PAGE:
Lord: Cyberwarfare means new rules of engagement

The Defense Department needs new rules of engagement by which commanders can quickly determine the appropriate response to cyberattacks against U.S. military and civilian targets, said the incoming commander of the provisional Air Force Cyber Command, Air Force Maj. Gen. William Lord.

In an Oct. 9 interview, Lord said the speed at which cyberattacks typically unfold leaves little time for lengthy discussions about how — and if — the United States should retaliate when attacked. “In cyberwarfare, literally, within minutes you can see networks being crumbled.”

Particularly when cyberattacks target U.S. civilian networks, new processes are needed to quickly determine the nature and extent of the incident, Lord said. “It takes us a while to say, ‘Gee, are we at war? Is this just a mechanical failure? Is this an act of terrorism? Is this just a trial balloon by some brilliant 12-year-old in another nation?' " he said.

Meanwhile, the Air Force is still years away from considering a cyberattack weapon that would wreak the kind of havoc on an adversary’s networks that a nuclear bomb would on populations, Lord said. “I don’t think there is [such a weapon] yet.”

For now, Lord said, he is more concerned with beefing up the Air Force's network defenses for an era in which large-scale and potentially crippling cyberattacks might become commonplace. “While we have to be as good as we can get when we hand out this punch, we need to be able to absorb the punch,” he said.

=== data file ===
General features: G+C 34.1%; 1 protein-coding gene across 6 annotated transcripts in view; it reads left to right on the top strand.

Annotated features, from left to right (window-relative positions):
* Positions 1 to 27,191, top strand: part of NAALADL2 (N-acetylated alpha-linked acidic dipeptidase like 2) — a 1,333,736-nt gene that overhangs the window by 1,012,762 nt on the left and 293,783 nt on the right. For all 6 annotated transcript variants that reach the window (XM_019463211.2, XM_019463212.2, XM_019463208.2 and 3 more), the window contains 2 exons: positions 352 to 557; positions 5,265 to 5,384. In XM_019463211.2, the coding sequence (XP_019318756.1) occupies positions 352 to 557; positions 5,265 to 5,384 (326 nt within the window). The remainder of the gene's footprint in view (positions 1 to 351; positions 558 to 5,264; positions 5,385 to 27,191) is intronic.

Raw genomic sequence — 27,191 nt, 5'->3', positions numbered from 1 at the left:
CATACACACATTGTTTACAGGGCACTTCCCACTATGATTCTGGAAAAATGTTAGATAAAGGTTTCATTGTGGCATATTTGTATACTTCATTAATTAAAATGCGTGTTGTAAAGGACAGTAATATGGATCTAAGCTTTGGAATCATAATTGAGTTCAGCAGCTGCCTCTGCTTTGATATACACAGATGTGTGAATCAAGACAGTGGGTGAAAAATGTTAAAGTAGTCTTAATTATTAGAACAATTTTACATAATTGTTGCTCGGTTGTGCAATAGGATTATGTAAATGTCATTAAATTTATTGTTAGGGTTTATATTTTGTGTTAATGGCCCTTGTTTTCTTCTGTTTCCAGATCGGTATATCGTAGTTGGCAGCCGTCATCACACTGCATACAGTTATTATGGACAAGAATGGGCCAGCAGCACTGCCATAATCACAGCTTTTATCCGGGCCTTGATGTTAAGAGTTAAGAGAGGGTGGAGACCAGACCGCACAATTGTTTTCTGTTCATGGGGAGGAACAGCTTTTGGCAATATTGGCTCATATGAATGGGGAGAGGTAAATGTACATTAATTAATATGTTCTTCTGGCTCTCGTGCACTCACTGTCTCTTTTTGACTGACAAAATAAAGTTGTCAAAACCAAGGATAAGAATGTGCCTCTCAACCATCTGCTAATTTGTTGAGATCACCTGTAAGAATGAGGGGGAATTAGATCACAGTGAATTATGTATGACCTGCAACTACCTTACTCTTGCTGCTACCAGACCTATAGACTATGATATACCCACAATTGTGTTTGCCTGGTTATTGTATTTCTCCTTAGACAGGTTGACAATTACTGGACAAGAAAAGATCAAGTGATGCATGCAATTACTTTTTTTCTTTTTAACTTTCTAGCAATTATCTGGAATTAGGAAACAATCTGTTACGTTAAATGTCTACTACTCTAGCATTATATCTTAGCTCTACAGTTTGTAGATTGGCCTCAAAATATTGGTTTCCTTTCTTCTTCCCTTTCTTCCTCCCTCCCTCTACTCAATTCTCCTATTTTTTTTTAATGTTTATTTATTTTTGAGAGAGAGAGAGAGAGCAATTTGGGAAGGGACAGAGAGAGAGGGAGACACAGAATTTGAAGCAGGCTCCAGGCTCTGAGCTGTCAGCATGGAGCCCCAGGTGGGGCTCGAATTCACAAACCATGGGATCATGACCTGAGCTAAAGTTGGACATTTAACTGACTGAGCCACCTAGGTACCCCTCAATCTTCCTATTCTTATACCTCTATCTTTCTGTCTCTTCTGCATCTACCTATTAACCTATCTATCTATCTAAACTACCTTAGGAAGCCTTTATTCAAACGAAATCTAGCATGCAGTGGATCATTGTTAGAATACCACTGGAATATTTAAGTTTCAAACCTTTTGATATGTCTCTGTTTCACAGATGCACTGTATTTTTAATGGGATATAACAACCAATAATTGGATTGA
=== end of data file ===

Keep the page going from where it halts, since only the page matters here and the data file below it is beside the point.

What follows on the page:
Lord is slated to take the helm of the provisional Air Force Cyber Command at Barksdale Air Force Base in Shreveport, La., later this month.

Featured

  • Cybersecurity

    DHS floats 'collective defense' model for cybersecurity

    Homeland Security Secretary Kirstjen Nielsen wants her department to have a more direct role in defending the private sector and critical infrastructure entities from cyberthreats.

  • Defense
    Defense Secretary James Mattis testifies at an April 12 hearing of the House Armed Services Committee.

    Mattis: Cloud deal not tailored for Amazon

    On Capitol Hill, Defense Secretary Jim Mattis sought to quell "rumors" that the Pentagon's planned single-award cloud acquisition was designed with Amazon Web Services in mind.

  • Census
    shutterstock image

    2020 Census to include citizenship question

    The Department of Commerce is breaking with recent practice and restoring a question about respondent citizenship last used in 1950, despite being urged not to by former Census directors and outside experts.

Stay Connected

FCW Update

Sign up for our newsletter.

I agree to this site's Privacy Policy.